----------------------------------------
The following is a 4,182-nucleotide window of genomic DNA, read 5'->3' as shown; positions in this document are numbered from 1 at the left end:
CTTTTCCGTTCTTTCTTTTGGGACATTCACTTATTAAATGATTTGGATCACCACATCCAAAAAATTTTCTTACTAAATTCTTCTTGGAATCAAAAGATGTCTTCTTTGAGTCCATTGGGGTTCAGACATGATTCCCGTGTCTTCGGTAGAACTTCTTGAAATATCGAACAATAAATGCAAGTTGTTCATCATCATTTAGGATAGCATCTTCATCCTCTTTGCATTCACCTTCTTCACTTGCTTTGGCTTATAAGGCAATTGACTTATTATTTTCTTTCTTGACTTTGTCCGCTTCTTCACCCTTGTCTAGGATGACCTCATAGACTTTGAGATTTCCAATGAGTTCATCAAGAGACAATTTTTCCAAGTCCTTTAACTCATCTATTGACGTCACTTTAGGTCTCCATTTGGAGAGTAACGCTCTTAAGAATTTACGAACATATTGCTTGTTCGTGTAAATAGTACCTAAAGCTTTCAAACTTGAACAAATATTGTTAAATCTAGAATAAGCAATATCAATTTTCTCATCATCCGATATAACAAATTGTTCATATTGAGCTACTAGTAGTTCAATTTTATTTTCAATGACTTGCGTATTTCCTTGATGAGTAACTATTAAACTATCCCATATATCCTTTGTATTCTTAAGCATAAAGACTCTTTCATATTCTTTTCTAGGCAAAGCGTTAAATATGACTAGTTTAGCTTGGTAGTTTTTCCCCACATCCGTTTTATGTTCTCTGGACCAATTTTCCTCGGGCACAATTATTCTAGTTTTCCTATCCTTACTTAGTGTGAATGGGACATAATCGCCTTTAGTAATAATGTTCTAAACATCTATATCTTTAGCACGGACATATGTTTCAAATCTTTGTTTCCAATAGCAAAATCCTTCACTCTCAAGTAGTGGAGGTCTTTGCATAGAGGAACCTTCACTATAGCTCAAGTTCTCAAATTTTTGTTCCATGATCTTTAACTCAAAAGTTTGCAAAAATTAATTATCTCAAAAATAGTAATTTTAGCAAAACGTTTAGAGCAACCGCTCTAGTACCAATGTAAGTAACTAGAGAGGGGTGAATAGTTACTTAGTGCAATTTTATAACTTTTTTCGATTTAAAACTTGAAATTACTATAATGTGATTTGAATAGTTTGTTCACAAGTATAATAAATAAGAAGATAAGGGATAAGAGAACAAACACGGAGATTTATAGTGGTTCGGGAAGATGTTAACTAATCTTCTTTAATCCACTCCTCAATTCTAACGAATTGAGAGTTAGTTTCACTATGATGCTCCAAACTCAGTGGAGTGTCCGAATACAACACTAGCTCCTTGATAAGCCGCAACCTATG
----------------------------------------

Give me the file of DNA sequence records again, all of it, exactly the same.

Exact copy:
The following is a 4,182-nucleotide window of genomic DNA, read 5'->3' as shown; positions in this document are numbered from 1 at the left end:
CTTTTCCGTTCTTTCTTTTGGGACATTCACTTATTAAATGATTTGGATCACCACATCCAAAAAATTTTCTTACTAAATTCTTCTTGGAATCAAAAGATGTCTTCTTTGAGTCCATTGGGGTTCAGACATGATTCCCGTGTCTTCGGTAGAACTTCTTGAAATATCGAACAATAAATGCAAGTTGTTCATCATCATTTAGGATAGCATCTTCATCCTCTTTGCATTCACCTTCTTCACTTGCTTTGGCTTATAAGGCAATTGACTTATTATTTTCTTTCTTGACTTTGTCCGCTTCTTCACCCTTGTCTAGGATGACCTCATAGACTTTGAGATTTCCAATGAGTTCATCAAGAGACAATTTTTCCAAGTCCTTTAACTCATCTATTGACGTCACTTTAGGTCTCCATTTGGAGAGTAACGCTCTTAAGAATTTACGAACATATTGCTTGTTCGTGTAAATAGTACCTAAAGCTTTCAAACTTGAACAAATATTGTTAAATCTAGAATAAGCAATATCAATTTTCTCATCATCCGATATAACAAATTGTTCATATTGAGCTACTAGTAGTTCAATTTTATTTTCAATGACTTGCGTATTTCCTTGATGAGTAACTATTAAACTATCCCATATATCCTTTGTATTCTTAAGCATAAAGACTCTTTCATATTCTTTTCTAGGCAAAGCGTTAAATATGACTAGTTTAGCTTGGTAGTTTTTCCCCACATCCGTTTTATGTTCTCTGGACCAATTTTCCTCGGGCACAATTATTCTAGTTTTCCTATCCTTACTTAGTGTGAATGGGACATAATCGCCTTTAGTAATAATGTTCTAAACATCTATATCTTTAGCACGGACATATGTTTCAAATCTTTGTTTCCAATAGCAAAATCCTTCACTCTCAAGTAGTGGAGGTCTTTGCATAGAGGAACCTTCACTATAGCTCAAGTTCTCAAATTTTTGTTCCATGATCTTTAACTCAAAAGTTTGCAAAAATTAATTATCTCAAAAATAGTAATTTTAGCAAAACGTTTAGAGCAACCGCTCTAGTACCAATGTAAGTAACTAGAGAGGGGTGAATAGTTACTTAGTGCAATTTTATAACTTTTTTCGATTTAAAACTTGAAATTACTATAATGTGATTTGAATAGTTTGTTCACAAGTATAATAAATAAGAAGATAAGGGATAAGAGAACAAACACGGAGATTTATAGTGGTTCGGGAAGATGTTAACTAATCTTCTTTAATCCACTCCTCAATTCTAACGAATTGAGAGTTAGTTTCACTATGATGCTCCAAACTCAGTGGAGTGTCCGAATACAACACTAGCTCCTTGATAAGCCGCAACCTATG